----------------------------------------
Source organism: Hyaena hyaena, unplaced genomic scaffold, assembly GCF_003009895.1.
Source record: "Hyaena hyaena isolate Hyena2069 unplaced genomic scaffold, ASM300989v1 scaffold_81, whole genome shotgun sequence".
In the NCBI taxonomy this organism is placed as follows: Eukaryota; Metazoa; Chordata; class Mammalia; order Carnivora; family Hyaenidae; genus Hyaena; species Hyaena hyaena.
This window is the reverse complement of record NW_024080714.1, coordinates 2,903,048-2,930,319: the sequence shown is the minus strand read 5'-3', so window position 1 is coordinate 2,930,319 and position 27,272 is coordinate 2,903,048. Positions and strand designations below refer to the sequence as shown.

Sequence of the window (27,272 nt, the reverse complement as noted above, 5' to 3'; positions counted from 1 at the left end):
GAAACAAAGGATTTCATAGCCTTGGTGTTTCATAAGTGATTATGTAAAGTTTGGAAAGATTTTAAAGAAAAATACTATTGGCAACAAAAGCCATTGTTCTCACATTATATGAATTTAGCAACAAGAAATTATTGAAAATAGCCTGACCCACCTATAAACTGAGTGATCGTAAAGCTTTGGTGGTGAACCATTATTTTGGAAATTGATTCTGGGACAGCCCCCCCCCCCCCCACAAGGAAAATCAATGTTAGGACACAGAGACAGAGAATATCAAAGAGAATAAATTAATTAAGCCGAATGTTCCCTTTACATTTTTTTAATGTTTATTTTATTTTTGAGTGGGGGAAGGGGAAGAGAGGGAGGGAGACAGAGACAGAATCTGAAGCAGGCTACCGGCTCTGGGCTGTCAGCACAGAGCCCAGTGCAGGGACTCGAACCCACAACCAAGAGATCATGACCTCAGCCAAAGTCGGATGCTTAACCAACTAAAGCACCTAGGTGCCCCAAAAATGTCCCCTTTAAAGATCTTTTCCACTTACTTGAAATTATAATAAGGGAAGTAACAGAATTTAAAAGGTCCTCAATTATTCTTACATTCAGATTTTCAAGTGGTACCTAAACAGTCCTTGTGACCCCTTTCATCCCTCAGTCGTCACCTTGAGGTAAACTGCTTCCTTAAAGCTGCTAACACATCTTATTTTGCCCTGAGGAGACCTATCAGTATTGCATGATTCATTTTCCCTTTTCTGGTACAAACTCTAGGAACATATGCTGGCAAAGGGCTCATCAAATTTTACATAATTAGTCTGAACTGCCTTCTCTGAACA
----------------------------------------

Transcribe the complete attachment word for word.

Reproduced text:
Source organism: Hyaena hyaena, unplaced genomic scaffold, assembly GCF_003009895.1.
Source record: "Hyaena hyaena isolate Hyena2069 unplaced genomic scaffold, ASM300989v1 scaffold_81, whole genome shotgun sequence".
In the NCBI taxonomy this organism is placed as follows: Eukaryota; Metazoa; Chordata; class Mammalia; order Carnivora; family Hyaenidae; genus Hyaena; species Hyaena hyaena.
This window is the reverse complement of record NW_024080714.1, coordinates 2,903,048-2,930,319: the sequence shown is the minus strand read 5'-3', so window position 1 is coordinate 2,930,319 and position 27,272 is coordinate 2,903,048. Positions and strand designations below refer to the sequence as shown.

Sequence of the window (27,272 nt, the reverse complement as noted above, 5' to 3'; positions counted from 1 at the left end):
GAAACAAAGGATTTCATAGCCTTGGTGTTTCATAAGTGATTATGTAAAGTTTGGAAAGATTTTAAAGAAAAATACTATTGGCAACAAAAGCCATTGTTCTCACATTATATGAATTTAGCAACAAGAAATTATTGAAAATAGCCTGACCCACCTATAAACTGAGTGATCGTAAAGCTTTGGTGGTGAACCATTATTTTGGAAATTGATTCTGGGACAGCCCCCCCCCCCCCCACAAGGAAAATCAATGTTAGGACACAGAGACAGAGAATATCAAAGAGAATAAATTAATTAAGCCGAATGTTCCCTTTACATTTTTTTAATGTTTATTTTATTTTTGAGTGGGGGAAGGGGAAGAGAGGGAGGGAGACAGAGACAGAATCTGAAGCAGGCTACCGGCTCTGGGCTGTCAGCACAGAGCCCAGTGCAGGGACTCGAACCCACAACCAAGAGATCATGACCTCAGCCAAAGTCGGATGCTTAACCAACTAAAGCACCTAGGTGCCCCAAAAATGTCCCCTTTAAAGATCTTTTCCACTTACTTGAAATTATAATAAGGGAAGTAACAGAATTTAAAAGGTCCTCAATTATTCTTACATTCAGATTTTCAAGTGGTACCTAAACAGTCCTTGTGACCCCTTTCATCCCTCAGTCGTCACCTTGAGGTAAACTGCTTCCTTAAAGCTGCTAACACATCTTATTTTGCCCTGAGGAGACCTATCAGTATTGCATGATTCATTTTCCCTTTTCTGGTACAAACTCTAGGAACATATGCTGGCAAAGGGCTCATCAAATTTTACATAATTAGTCTGAACTGCCTTCTCTGAACA